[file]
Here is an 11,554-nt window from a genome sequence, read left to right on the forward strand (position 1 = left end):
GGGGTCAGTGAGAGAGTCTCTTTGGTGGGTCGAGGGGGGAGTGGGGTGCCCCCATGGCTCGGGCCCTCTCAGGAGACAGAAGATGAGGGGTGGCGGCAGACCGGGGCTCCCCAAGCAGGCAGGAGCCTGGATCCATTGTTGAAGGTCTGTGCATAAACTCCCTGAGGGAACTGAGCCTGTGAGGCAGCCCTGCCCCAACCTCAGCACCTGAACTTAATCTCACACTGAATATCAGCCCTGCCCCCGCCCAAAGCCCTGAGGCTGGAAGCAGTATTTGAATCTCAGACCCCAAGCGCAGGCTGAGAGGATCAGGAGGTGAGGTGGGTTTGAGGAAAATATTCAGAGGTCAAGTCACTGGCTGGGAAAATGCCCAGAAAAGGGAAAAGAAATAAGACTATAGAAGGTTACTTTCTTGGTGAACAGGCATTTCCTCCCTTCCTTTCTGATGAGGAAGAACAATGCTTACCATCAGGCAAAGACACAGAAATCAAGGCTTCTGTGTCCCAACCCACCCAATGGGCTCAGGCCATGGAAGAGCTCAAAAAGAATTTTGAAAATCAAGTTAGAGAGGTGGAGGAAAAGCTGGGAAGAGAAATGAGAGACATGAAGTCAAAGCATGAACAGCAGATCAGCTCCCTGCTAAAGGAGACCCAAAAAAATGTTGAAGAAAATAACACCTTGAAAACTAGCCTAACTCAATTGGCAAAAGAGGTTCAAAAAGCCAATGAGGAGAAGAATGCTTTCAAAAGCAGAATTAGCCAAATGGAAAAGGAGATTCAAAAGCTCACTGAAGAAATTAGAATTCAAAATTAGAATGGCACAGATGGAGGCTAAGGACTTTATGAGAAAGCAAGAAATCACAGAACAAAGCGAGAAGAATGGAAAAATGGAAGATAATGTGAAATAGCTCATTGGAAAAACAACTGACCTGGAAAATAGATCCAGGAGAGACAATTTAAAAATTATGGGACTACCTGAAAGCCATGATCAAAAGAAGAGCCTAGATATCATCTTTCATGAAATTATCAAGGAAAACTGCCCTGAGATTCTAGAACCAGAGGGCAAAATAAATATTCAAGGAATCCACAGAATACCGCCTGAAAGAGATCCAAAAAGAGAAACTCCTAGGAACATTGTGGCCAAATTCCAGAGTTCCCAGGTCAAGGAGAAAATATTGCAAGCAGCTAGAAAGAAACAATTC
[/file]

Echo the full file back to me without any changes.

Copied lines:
Here is an 11,554-nt window from a genome sequence, read left to right on the forward strand (position 1 = left end):
GGGGTCAGTGAGAGAGTCTCTTTGGTGGGTCGAGGGGGGAGTGGGGTGCCCCCATGGCTCGGGCCCTCTCAGGAGACAGAAGATGAGGGGTGGCGGCAGACCGGGGCTCCCCAAGCAGGCAGGAGCCTGGATCCATTGTTGAAGGTCTGTGCATAAACTCCCTGAGGGAACTGAGCCTGTGAGGCAGCCCTGCCCCAACCTCAGCACCTGAACTTAATCTCACACTGAATATCAGCCCTGCCCCCGCCCAAAGCCCTGAGGCTGGAAGCAGTATTTGAATCTCAGACCCCAAGCGCAGGCTGAGAGGATCAGGAGGTGAGGTGGGTTTGAGGAAAATATTCAGAGGTCAAGTCACTGGCTGGGAAAATGCCCAGAAAAGGGAAAAGAAATAAGACTATAGAAGGTTACTTTCTTGGTGAACAGGCATTTCCTCCCTTCCTTTCTGATGAGGAAGAACAATGCTTACCATCAGGCAAAGACACAGAAATCAAGGCTTCTGTGTCCCAACCCACCCAATGGGCTCAGGCCATGGAAGAGCTCAAAAAGAATTTTGAAAATCAAGTTAGAGAGGTGGAGGAAAAGCTGGGAAGAGAAATGAGAGACATGAAGTCAAAGCATGAACAGCAGATCAGCTCCCTGCTAAAGGAGACCCAAAAAAATGTTGAAGAAAATAACACCTTGAAAACTAGCCTAACTCAATTGGCAAAAGAGGTTCAAAAAGCCAATGAGGAGAAGAATGCTTTCAAAAGCAGAATTAGCCAAATGGAAAAGGAGATTCAAAAGCTCACTGAAGAAATTAGAATTCAAAATTAGAATGGCACAGATGGAGGCTAAGGACTTTATGAGAAAGCAAGAAATCACAGAACAAAGCGAGAAGAATGGAAAAATGGAAGATAATGTGAAATAGCTCATTGGAAAAACAACTGACCTGGAAAATAGATCCAGGAGAGACAATTTAAAAATTATGGGACTACCTGAAAGCCATGATCAAAAGAAGAGCCTAGATATCATCTTTCATGAAATTATCAAGGAAAACTGCCCTGAGATTCTAGAACCAGAGGGCAAAATAAATATTCAAGGAATCCACAGAATACCGCCTGAAAGAGATCCAAAAAGAGAAACTCCTAGGAACATTGTGGCCAAATTCCAGAGTTCCCAGGTCAAGGAGAAAATATTGCAAGCAGCTAGAAAGAAACAATTC